For gardeners feeling restless for the return of spring, Brittany Schaller, an interpretive naturalist for the Forest Preserve District of Will County, has a solution.

“Winter sowing offers a way to kick-start gardens when the winter cold is making people wish to get out into the garden,” Schaller said. “It offers a way to give plants a nice start.”

To help people get started, she’ll be hosting a program, “Winter Sowing for Monarchs,” from 6 to 7:30 p.m. Feb. 8, at Plum Creek Nature Center, 27064 Dutton Road in Crete Township.

Schaller will lead a hands-on demonstration focusing on early cultivation of common milkweed, a host plant of monarch butterflies. She’ll also talk about the butterfly’s migration from Mexico to Canada, its life cycle, and why it’s so important to support monarchs in Illinois.

Illinois, the “Prairie State,” made the monarch its state insect in 1975. That’s because the state lies directly within the butterfly’s migratory pathway and plays a major role in the creature’s life cycle.

Brittany Schaller, intuitive naturalist at Plum Creek Nature Center in Will County, holds a monarch butterfly back in the warm season. She will offer a hands-on demonstration on how to sow plants in winter to attract butterflies next week at the center in Crete Township.

Among the state’s better known prairie plants is common milkweed. Monarchs not only feed on nectar from common milkweed blossoms which bloom in large pink clusters, they also lay their tiny eggs on the underside of the plant’s broad leaves. The monarch’s black, white and yellow ringed caterpillars also eat common milkweed leaves, then form jewel-like chrysalides, which hang from those leaves.

Dotted with tiny specks of gold, the light green casings eventually turn dark. From these, fully mature orange and black butterflies emerge.

Schaller decided to combine a workshop about monarchs and winter sowing, she said, “because it’s something gardeners can be doing now to get ready for spring, and monarchs are a poster child for native plants and sustainable gardening practices.”

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Other native plant candidates for winter sowing, Schaller said, include bee balm, coneflower, goldenrod, blazing star, phlox and lobelia.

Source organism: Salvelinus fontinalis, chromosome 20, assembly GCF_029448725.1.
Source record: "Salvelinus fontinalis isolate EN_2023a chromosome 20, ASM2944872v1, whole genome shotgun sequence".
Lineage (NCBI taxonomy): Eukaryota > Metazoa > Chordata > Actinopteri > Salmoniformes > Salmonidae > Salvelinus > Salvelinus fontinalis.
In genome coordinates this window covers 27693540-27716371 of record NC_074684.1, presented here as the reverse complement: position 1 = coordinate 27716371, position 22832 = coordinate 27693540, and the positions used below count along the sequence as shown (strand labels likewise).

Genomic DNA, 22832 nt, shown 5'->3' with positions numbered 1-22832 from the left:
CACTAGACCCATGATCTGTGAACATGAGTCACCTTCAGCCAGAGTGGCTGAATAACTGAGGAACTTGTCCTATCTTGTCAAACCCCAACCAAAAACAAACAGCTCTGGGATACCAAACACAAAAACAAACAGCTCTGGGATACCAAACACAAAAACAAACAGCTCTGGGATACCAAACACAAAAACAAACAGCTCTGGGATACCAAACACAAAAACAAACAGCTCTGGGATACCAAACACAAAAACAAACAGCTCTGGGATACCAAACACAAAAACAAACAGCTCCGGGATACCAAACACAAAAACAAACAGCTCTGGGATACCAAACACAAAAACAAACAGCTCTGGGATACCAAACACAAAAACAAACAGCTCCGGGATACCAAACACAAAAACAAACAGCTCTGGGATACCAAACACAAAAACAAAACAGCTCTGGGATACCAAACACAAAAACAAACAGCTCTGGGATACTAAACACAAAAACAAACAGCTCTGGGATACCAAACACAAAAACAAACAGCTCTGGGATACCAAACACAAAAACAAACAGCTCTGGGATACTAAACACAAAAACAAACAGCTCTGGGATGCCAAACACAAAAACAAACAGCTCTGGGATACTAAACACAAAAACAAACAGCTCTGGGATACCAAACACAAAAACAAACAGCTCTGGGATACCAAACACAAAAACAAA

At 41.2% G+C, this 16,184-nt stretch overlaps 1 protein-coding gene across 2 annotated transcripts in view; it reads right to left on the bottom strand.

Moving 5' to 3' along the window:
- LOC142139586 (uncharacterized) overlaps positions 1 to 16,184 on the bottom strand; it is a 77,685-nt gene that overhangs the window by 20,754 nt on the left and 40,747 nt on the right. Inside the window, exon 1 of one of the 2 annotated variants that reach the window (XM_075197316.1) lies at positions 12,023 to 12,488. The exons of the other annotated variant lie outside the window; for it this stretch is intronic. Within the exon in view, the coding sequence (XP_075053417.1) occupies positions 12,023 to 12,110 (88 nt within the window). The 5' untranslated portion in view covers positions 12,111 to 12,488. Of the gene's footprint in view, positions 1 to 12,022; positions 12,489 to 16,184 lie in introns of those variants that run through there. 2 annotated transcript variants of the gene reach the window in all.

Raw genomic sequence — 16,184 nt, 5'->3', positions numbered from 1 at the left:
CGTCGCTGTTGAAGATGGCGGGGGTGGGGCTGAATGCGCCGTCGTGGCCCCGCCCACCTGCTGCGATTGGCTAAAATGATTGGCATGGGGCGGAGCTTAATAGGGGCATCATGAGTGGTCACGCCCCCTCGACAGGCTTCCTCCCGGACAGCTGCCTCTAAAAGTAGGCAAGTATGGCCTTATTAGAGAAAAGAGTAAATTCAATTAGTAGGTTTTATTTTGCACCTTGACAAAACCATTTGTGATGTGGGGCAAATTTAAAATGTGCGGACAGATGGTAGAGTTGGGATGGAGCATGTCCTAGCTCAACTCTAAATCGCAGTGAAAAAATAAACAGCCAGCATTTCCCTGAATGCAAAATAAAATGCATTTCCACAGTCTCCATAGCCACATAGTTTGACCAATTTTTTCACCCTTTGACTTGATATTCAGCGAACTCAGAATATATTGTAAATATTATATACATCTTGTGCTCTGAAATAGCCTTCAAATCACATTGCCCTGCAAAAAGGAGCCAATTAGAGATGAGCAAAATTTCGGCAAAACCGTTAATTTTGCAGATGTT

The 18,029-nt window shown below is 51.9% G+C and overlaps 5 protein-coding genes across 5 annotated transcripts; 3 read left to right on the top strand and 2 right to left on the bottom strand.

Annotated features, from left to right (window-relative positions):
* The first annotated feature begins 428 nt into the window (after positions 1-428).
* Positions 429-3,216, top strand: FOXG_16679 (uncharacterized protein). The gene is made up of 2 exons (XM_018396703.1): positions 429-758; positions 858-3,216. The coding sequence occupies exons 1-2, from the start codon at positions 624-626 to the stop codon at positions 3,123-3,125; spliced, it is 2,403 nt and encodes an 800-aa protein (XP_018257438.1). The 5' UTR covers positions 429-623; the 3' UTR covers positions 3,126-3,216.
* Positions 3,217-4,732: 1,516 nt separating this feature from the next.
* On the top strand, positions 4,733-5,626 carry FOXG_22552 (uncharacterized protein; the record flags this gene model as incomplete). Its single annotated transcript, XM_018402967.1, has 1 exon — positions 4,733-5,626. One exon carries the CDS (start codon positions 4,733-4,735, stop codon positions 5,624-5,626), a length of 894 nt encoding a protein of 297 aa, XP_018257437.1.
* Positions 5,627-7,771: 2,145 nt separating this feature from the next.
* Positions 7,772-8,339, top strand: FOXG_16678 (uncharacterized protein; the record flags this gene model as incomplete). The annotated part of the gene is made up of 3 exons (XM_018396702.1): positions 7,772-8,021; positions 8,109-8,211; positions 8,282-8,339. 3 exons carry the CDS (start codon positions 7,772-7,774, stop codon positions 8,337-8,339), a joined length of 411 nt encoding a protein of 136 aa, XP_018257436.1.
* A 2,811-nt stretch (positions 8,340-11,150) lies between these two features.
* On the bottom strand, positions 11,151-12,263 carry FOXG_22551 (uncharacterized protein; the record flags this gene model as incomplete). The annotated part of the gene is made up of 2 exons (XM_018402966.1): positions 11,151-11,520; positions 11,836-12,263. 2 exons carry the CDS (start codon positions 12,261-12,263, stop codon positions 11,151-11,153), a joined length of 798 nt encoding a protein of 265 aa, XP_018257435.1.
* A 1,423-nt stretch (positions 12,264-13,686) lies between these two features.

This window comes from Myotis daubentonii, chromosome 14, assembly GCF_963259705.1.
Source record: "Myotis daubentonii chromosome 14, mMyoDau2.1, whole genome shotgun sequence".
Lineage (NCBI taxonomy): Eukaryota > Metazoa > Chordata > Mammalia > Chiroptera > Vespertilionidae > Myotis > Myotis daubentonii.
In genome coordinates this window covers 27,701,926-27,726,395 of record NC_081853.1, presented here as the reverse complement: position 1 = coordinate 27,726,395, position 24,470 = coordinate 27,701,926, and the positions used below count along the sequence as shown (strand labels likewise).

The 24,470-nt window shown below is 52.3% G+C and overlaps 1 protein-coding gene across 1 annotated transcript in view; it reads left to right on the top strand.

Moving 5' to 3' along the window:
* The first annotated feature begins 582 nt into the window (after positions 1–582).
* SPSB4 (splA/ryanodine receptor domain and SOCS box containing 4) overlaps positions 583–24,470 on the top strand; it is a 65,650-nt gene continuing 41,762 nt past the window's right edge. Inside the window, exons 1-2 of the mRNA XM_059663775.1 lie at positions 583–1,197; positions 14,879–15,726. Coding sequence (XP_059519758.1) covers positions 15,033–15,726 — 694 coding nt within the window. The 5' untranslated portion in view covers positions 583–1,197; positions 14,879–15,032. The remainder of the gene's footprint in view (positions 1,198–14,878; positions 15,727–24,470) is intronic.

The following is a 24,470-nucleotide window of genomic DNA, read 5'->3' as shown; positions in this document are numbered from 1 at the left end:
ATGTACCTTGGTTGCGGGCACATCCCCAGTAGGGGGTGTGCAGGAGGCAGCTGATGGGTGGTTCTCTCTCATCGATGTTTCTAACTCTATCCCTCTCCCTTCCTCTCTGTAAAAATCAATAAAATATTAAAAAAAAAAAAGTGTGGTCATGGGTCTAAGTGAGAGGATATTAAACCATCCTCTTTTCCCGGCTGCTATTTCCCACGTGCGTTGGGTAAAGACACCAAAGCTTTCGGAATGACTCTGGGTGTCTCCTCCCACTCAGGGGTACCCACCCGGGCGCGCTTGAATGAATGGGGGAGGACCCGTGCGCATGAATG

For the workshop, Schaller will supply common milkweed seeds harvested from her home garden in Homer Glen, as well as seeds provided by family and friends. Participants will be instructed on how to modify clean plastic milk jugs to create outdoor plant containers.

“A hungry critter can eat seedlings, so our greenhouses will keep the plants safe,” Schaller said. “Plus, they offer a great way to keep plants organized and labeled in our gardens.”

Schaller has tried this method of milkweed cultivation at home, transplanting seedlings to smaller cups. “I’ve shared hundreds of common milkweed plants with friends and family,” she said. “Milkweed plants have extra-long roots, which is a great feature of native plants, but we’ll be removing them from the containers before then.”

Plenty of nonnative plant seeds are appropriate for winter sowing, as well. These include plants such as lavender, catnip, sage, kale, broccoli, cauliflower and cabbage, said Schaller, whose home garden contains two raised vegetable beds and a variety of native plants.

There is a $5 fee to participate in the workshop, which covers materials. Registration is due by Feb. 6 at https://www.reconnectwithnature.org/news-events/event-calendar/winter-sowing-for-monarchs/ or 708-946-2216.

Susan DeGrane is a freelance reporter for the Daily Southtown.

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